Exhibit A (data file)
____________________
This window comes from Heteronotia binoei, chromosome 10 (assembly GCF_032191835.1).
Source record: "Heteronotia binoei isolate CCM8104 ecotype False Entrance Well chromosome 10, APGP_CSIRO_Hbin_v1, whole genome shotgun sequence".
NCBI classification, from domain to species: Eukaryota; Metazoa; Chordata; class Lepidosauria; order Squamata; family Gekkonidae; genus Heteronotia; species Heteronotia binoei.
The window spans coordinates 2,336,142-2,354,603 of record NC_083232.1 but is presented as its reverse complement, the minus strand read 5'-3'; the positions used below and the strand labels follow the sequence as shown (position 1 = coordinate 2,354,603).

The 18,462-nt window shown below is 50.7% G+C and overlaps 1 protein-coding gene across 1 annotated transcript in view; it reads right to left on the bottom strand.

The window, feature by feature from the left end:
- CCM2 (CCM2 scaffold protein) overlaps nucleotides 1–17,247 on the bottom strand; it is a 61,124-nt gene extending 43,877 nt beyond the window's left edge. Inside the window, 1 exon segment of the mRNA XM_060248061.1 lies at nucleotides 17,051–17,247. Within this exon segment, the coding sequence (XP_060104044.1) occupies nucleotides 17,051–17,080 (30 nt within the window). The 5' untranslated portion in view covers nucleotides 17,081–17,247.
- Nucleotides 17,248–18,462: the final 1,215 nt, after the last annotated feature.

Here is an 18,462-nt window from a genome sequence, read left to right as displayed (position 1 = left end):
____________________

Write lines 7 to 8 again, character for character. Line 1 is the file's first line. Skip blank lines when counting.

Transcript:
- CCM2 (CCM2 scaffold protein) overlaps nucleotides 1–17,247 on the bottom strand; it is a 61,124-nt gene extending 43,877 nt beyond the window's left edge. Inside the window, 1 exon segment of the mRNA XM_060248061.1 lies at nucleotides 17,051–17,247. Within this exon segment, the coding sequence (XP_060104044.1) occupies nucleotides 17,051–17,080 (30 nt within the window). The 5' untranslated portion in view covers nucleotides 17,081–17,247.
- Nucleotides 17,248–18,462: the final 1,215 nt, after the last annotated feature.